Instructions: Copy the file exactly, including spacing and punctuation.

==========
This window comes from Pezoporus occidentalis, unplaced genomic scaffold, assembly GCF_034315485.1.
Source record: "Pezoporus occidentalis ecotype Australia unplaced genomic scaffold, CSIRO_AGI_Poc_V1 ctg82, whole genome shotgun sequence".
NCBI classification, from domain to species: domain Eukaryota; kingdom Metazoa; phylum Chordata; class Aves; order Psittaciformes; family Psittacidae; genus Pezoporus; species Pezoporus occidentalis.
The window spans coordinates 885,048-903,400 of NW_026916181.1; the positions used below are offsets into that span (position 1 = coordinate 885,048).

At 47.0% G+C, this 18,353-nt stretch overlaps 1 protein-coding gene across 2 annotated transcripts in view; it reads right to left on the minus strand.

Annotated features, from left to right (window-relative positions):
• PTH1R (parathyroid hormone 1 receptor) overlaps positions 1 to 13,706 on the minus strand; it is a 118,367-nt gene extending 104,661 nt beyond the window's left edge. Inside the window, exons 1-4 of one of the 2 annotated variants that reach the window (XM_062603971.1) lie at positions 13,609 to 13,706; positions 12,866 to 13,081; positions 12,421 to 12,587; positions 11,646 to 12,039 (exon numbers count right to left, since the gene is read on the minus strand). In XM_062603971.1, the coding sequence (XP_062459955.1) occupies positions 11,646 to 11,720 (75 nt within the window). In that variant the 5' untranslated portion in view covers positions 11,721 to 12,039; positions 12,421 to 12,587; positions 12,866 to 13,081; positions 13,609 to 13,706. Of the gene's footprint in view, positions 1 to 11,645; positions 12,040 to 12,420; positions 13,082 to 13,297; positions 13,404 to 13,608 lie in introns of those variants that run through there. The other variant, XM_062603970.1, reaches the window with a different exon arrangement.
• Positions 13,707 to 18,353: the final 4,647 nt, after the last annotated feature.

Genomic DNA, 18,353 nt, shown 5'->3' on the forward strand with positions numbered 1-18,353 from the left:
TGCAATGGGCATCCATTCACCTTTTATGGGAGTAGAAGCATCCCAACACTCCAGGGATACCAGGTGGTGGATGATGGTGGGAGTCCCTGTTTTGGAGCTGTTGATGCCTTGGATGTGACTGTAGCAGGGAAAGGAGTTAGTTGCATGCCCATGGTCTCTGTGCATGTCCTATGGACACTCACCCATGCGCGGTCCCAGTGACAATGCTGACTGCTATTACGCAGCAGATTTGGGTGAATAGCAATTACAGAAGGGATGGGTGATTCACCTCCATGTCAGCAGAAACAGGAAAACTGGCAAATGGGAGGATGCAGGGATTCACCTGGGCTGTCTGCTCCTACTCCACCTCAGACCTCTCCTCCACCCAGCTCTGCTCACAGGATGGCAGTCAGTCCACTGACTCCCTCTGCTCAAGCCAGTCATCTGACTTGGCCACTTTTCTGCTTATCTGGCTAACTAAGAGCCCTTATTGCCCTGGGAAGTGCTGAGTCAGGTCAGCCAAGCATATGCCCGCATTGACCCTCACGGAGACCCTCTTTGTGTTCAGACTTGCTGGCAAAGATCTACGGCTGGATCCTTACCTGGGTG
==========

This window comes from Pezoporus occidentalis, unplaced genomic scaffold, assembly GCF_034315485.1.
Source record: "Pezoporus occidentalis ecotype Australia unplaced genomic scaffold, CSIRO_AGI_Poc_V1 ctg82, whole genome shotgun sequence".
NCBI classification, from domain to species: domain Eukaryota; kingdom Metazoa; phylum Chordata; class Aves; order Psittaciformes; family Psittacidae; genus Pezoporus; species Pezoporus occidentalis.
The window spans coordinates 885,048-903,400 of NW_026916181.1; the positions used below are offsets into that span (position 1 = coordinate 885,048).

At 47.0% G+C, this 18,353-nt stretch overlaps 1 protein-coding gene across 2 annotated transcripts in view; it reads right to left on the minus strand.

Annotated features, from left to right (window-relative positions):
• PTH1R (parathyroid hormone 1 receptor) overlaps positions 1 to 13,706 on the minus strand; it is a 118,367-nt gene extending 104,661 nt beyond the window's left edge. Inside the window, exons 1-4 of one of the 2 annotated variants that reach the window (XM_062603971.1) lie at positions 13,609 to 13,706; positions 12,866 to 13,081; positions 12,421 to 12,587; positions 11,646 to 12,039 (exon numbers count right to left, since the gene is read on the minus strand). In XM_062603971.1, the coding sequence (XP_062459955.1) occupies positions 11,646 to 11,720 (75 nt within the window). In that variant the 5' untranslated portion in view covers positions 11,721 to 12,039; positions 12,421 to 12,587; positions 12,866 to 13,081; positions 13,609 to 13,706. Of the gene's footprint in view, positions 1 to 11,645; positions 12,040 to 12,420; positions 13,082 to 13,297; positions 13,404 to 13,608 lie in introns of those variants that run through there. The other variant, XM_062603970.1, reaches the window with a different exon arrangement.
• Positions 13,707 to 18,353: the final 4,647 nt, after the last annotated feature.

Genomic DNA, 18,353 nt, shown 5'->3' on the forward strand with positions numbered 1-18,353 from the left:
TGCAATGGGCATCCATTCACCTTTTATGGGAGTAGAAGCATCCCAACACTCCAGGGATACCAGGTGGTGGATGATGGTGGGAGTCCCTGTTTTGGAGCTGTTGATGCCTTGGATGTGACTGTAGCAGGGAAAGGAGTTAGTTGCATGCCCATGGTCTCTGTGCATGTCCTATGGACACTCACCCATGCGCGGTCCCAGTGACAATGCTGACTGCTATTACGCAGCAGATTTGGGTGAATAGCAATTACAGAAGGGATGGGTGATTCACCTCCATGTCAGCAGAAACAGGAAAACTGGCAAATGGGAGGATGCAGGGATTCACCTGGGCTGTCTGCTCCTACTCCACCTCAGACCTCTCCTCCACCCAGCTCTGCTCACAGGATGGCAGTCAGTCCACTGACTCCCTCTGCTCAAGCCAGTCATCTGACTTGGCCACTTTTCTGCTTATCTGGCTAACTAAGAGCCCTTATTGCCCTGGGAAGTGCTGAGTCAGGTCAGCCAAGCATATGCCCGCATTGACCCTCACGGAGACCCTCTTTGTGTTCAGACTTGCTGGCAAAGATCTACGGCTGGATCCTTACCTGGGTG